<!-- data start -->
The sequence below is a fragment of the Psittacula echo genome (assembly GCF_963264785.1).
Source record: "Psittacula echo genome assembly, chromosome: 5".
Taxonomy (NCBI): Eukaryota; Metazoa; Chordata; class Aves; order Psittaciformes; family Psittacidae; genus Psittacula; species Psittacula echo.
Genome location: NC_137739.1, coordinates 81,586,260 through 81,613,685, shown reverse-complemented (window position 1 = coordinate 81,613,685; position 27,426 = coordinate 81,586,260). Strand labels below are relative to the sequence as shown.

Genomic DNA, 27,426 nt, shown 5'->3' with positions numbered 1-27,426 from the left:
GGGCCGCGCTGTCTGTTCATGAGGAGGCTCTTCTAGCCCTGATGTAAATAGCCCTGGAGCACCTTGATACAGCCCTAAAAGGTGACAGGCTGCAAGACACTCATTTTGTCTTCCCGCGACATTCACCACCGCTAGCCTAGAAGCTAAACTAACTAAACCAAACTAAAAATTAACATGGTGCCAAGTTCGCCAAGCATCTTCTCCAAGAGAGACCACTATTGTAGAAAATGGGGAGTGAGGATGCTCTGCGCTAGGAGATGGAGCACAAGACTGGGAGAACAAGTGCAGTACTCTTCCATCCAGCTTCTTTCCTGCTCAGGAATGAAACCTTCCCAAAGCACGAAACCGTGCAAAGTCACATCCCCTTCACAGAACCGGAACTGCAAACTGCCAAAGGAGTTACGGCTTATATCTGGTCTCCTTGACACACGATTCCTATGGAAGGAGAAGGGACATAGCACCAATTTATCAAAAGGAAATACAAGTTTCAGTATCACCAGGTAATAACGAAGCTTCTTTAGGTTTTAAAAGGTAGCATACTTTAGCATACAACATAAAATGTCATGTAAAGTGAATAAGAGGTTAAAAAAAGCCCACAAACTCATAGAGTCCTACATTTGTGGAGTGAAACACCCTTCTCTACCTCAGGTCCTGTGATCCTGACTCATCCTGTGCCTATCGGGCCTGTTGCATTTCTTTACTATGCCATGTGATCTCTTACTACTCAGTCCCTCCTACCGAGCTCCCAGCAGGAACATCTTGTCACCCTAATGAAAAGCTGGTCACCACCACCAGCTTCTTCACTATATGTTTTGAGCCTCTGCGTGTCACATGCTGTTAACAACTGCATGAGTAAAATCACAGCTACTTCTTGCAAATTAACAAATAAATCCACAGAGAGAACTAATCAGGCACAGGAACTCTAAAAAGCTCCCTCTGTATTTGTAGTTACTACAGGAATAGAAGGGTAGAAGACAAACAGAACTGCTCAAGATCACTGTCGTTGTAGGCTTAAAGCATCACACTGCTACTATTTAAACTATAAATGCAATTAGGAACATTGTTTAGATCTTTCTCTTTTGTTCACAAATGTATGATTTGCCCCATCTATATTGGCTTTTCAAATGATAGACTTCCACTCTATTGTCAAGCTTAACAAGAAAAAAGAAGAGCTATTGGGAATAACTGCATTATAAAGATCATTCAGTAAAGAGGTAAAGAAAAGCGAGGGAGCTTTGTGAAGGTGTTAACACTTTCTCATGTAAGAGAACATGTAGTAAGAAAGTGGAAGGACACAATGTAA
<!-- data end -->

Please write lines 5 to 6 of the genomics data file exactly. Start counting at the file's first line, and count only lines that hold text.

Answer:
Genomic DNA, 27,426 nt, shown 5'->3' with positions numbered 1-27,426 from the left:
GGGCCGCGCTGTCTGTTCATGAGGAGGCTCTTCTAGCCCTGATGTAAATAGCCCTGGAGCACCTTGATACAGCCCTAAAAGGTGACAGGCTGCAAGACACTCATTTTGTCTTCCCGCGACATTCACCACCGCTAGCCTAGAAGCTAAACTAACTAAACCAAACTAAAAATTAACATGGTGCCAAGTTCGCCAAGCATCTTCTCCAAGAGAGACCACTATTGTAGAAAATGGGGAGTGAGGATGCTCTGCGCTAGGAGATGGAGCACAAGACTGGGAGAACAAGTGCAGTACTCTTCCATCCAGCTTCTTTCCTGCTCAGGAATGAAACCTTCCCAAAGCACGAAACCGTGCAAAGTCACATCCCCTTCACAGAACCGGAACTGCAAACTGCCAAAGGAGTTACGGCTTATATCTGGTCTCCTTGACACACGATTCCTATGGAAGGAGAAGGGACATAGCACCAATTTATCAAAAGGAAATACAAGTTTCAGTATCACCAGGTAATAACGAAGCTTCTTTAGGTTTTAAAAGGTAGCATACTTTAGCATACAACATAAAATGTCATGTAAAGTGAATAAGAGGTTAAAAAAAGCCCACAAACTCATAGAGTCCTACATTTGTGGAGTGAAACACCCTTCTCTACCTCAGGTCCTGTGATCCTGACTCATCCTGTGCCTATCGGGCCTGTTGCATTTCTTTACTATGCCATGTGATCTCTTACTACTCAGTCCCTCCTACCGAGCTCCCAGCAGGAACATCTTGTCACCCTAATGAAAAGCTGGTCACCACCACCAGCTTCTTCACTATATGTTTTGAGCCTCTGCGTGTCACATGCTGTTAACAACTGCATGAGTAAAATCACAGCTACTTCTTGCAAATTAACAAATAAATCCACAGAGAGAACTAATCAGGCACAGGAACTCTAAAAAGCTCCCTCTGTATTTGTAGTTACTACAGGAATAGAAGGGTAGAAGACAAACAGAACTGCTCAAGATCACTGTCGTTGTAGGCTTAAAGCATCACACTGCTACTATTTAAACTATAAATGCAATTAGGAACATTGTTTAGATCTTTCTCTTTTGTTCACAAATGTATGATTTGCCCCATCTATATTGGCTTTTCAAATGATAGACTTCCACTCTATTGTCAAGCTTAACAAGAAAAAAGAAGAGCTATTGGGAATAACTGCATTATAAAGATCATTCAGTAAAGAGGTAAAGAAAAGCGAGGGAGCTTTGTGAAGGTGTTAACACTTTCTCATGTAAGAGAACATGTAGTAAGAAAGTGGAAGGACACAATGTAA